As the OPEC+ group unwinds its production cuts, the oil market has realized that not only do many producers in the pact lack the capacity to boost output further, but those who can pump more are reducing the global spare production capacity, thus exposing market balances to unexpected supply disruptions, and oil prices to further spikes. Most of the world’s global spare capacity is currently held by OPEC’s Middle Eastern members Saudi Arabia and the United Arab Emirates (UAE). Those two producers have the potential to raise their output as OPEC+ continues to unwind the cuts, but they are doing so at the expense of declining spare capacity.
Low spare production capacity could set the stage for a prolonged oil price rally because the world would have a lower buffer to offset sudden supply disruptions, which are always lurking in the global oil market.
The unrest in Kazakhstan and the blockade in Libya in the past month highlighted the challenge that the oil market will be facing if spare capacity continues to shrink. And shrink it will—that is, if OPEC+ continues to add 400,000 barrels per day (bpd) to its production quota every month until it unwinds all the cuts.
Higher OPEC+ Production Means Lower Spare Capacity
The problem with OPEC+ is that only a handful of producers can keep some capacity in reserve while raising production. The few who can include OPEC’s top producer and the world’s largest oil exporter, Saudi Arabia, the UAE, and to some extent, Kuwait and possibly Iraq. Iran, under U.S. sanctions, has over 1 million bpd that could return to the market. But Iran will be able to tap that capacity only if the ongoing nuclear talks are successful—a development that many analysts doubt will occur anytime soon.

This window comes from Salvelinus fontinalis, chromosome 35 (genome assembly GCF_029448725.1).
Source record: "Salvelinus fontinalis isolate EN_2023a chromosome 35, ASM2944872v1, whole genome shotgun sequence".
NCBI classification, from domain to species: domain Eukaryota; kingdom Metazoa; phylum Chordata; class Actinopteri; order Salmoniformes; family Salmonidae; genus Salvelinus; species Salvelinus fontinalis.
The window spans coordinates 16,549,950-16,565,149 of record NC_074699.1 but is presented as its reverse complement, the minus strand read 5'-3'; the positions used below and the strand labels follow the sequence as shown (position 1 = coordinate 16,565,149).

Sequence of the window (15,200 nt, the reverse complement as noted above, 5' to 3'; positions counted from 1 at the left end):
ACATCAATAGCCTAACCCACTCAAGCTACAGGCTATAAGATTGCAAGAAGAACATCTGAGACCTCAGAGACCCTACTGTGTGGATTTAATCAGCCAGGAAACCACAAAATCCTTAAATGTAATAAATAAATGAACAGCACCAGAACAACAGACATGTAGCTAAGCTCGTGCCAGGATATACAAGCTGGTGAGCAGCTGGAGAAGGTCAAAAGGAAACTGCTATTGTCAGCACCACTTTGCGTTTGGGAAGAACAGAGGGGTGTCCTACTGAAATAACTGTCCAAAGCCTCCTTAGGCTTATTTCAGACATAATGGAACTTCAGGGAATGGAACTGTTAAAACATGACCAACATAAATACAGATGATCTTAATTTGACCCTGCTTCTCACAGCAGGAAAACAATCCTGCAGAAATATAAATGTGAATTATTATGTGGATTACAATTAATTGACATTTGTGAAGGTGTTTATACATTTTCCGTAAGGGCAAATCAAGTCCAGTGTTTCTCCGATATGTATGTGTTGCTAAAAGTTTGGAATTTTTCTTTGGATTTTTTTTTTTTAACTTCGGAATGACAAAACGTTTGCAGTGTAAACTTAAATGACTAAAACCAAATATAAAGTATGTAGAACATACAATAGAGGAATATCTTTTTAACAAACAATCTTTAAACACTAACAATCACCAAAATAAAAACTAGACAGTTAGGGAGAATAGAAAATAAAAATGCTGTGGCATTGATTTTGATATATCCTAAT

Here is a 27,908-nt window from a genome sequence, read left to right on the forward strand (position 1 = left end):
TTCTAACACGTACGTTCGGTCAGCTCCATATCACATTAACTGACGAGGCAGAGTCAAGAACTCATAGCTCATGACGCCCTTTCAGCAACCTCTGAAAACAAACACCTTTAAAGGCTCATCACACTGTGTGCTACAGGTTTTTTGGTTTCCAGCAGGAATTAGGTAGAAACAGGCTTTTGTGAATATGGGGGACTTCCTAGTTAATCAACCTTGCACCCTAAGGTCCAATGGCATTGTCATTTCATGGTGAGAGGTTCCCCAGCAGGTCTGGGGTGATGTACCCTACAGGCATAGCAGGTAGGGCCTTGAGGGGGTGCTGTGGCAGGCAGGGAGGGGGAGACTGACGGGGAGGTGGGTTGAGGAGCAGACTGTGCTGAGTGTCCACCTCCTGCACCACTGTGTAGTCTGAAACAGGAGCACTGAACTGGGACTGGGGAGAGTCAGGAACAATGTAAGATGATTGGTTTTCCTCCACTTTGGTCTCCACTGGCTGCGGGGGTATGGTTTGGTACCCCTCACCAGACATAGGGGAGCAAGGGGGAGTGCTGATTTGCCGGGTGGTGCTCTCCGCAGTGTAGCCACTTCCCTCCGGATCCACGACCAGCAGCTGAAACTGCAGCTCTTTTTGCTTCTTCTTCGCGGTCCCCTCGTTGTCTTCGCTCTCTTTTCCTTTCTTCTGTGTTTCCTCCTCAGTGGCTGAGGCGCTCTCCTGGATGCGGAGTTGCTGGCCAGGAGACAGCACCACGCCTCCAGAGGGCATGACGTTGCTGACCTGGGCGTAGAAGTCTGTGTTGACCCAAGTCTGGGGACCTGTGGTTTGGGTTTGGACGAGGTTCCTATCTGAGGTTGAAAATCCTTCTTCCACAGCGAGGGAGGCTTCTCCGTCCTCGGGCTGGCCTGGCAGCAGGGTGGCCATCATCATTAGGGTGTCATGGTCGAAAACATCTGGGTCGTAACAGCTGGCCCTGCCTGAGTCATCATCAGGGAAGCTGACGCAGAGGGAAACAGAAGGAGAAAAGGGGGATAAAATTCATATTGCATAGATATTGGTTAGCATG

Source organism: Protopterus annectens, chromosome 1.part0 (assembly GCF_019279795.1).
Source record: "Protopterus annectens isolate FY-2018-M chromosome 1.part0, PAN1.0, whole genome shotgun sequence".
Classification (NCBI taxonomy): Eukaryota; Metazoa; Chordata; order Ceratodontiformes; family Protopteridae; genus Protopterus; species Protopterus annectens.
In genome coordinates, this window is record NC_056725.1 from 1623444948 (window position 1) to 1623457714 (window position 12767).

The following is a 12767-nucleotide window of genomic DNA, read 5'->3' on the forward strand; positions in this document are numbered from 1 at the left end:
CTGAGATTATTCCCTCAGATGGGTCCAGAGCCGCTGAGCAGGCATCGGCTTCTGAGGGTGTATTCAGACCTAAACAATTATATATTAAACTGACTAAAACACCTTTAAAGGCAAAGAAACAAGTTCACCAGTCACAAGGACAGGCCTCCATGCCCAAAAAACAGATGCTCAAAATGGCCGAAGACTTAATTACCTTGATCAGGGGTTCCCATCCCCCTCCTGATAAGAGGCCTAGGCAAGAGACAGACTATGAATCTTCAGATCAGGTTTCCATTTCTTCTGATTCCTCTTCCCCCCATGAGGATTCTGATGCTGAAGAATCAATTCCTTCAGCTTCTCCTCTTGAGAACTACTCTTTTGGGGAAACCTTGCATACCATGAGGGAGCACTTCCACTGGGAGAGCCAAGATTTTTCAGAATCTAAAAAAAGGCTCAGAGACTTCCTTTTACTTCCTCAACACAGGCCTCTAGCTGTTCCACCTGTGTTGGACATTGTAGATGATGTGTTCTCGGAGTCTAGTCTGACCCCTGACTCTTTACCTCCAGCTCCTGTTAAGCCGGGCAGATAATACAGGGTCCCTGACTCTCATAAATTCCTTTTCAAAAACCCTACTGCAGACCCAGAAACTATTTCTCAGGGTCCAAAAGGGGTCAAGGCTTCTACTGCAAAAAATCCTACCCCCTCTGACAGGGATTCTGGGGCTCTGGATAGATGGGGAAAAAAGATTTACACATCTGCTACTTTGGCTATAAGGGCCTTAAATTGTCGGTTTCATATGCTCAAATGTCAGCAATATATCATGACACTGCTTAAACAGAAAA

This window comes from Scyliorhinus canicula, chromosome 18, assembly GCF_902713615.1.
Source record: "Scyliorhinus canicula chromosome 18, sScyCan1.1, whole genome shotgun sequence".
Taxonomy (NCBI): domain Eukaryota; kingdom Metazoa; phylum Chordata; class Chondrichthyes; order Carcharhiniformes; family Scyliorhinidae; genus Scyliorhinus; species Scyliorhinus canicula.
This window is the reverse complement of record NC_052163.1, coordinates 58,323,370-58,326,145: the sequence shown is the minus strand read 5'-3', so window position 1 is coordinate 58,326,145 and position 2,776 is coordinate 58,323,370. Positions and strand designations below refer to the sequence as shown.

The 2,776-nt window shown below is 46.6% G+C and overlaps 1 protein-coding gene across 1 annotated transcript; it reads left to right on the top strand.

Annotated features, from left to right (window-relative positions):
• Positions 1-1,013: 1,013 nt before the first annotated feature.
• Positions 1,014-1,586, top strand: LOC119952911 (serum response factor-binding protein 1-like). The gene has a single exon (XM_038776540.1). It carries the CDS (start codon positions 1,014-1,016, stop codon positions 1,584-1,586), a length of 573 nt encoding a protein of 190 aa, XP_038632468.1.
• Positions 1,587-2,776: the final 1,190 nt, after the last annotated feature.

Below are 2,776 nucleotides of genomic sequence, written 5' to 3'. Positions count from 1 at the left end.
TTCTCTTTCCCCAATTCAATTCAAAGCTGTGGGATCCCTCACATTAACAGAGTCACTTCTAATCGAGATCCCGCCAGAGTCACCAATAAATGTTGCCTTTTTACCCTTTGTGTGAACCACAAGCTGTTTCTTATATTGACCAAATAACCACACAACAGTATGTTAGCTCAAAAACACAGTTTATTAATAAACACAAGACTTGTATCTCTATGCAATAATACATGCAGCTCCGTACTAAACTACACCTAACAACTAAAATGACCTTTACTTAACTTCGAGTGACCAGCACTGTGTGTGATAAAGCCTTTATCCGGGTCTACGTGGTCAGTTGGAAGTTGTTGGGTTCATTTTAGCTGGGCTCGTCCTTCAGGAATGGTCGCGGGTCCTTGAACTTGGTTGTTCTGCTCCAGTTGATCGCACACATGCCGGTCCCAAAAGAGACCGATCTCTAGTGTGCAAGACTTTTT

With Iran currently out of the equation, it’s mostly up to the Arab Gulf states to produce more oil and at the same time have some spare capacity left. The other issue is that the nameplate spare capacity may not be equal to the producers’ ability to pump oil—the limit of spare capacity has never been tested, even in Saudi Arabia.
Sure, the United States, Canada, and Brazil—all of which are outside OPEC+ pacts—are expected to raise their oil production this year as high prices and growing demand incentivize more activity and drilling. In the U.S. shale patch, however, capital discipline continues to be a key theme, so annual production increases are not expected to be anywhere near the 2018-2019 surge in output.
With demand expected to exceed pre-COVID levels this year, the low spare capacity and the low upstream investment in recent years are setting the stage for even higher oil prices.
OPEC+ will see its spare capacity reduced to just 2.3 million bpd by July 2022, at the height of the driving season, according to Bloomberg estimates. This would be the lowest spare capacity since the end of 2018. Most of it will be held by the Arab Gulf producers—the only ones thought to be able to pump to their OPEC+ quotas throughout this year.
Related: Russia’s Oil Output Could Peak In 2023
Even Russia is struggling. Russia has seen setbacks recently in its attempt to pump to its quota, and will likely continue to lag in the coming months, analysts tell Bloomberg. Russia may be able to raise its output by 60,000 bpd each month in the first half of 2022—just over half of the monthly production growth of 100,000 bpd it is entitled to, according to analysts polled by Bloomberg.
Russian supply will level off in the next two months, Francisco Blanch, head of global commodities at Bank of America, told Bloomberg last week, saying that triple-digit oil “is in the works” for the second quarter this year.
Demand is recovering meaningfully, while OPEC+ supply will start leveling off within the next two months, Blanch said, noting that it will be only Saudi Arabia and the UAE that can produce incremental barrels to add to the market.
Moreover, OPEC+ has been undershooting its collective production targets for months and will likely continue to do so in the months ahead.
Even OPEC officials admit that the OPEC+ group will struggle to increase supply as much as the nameplate monthly increase allows, and prices could spike to $100 a barrel, some officials from OPEC producers have recently told Reuters.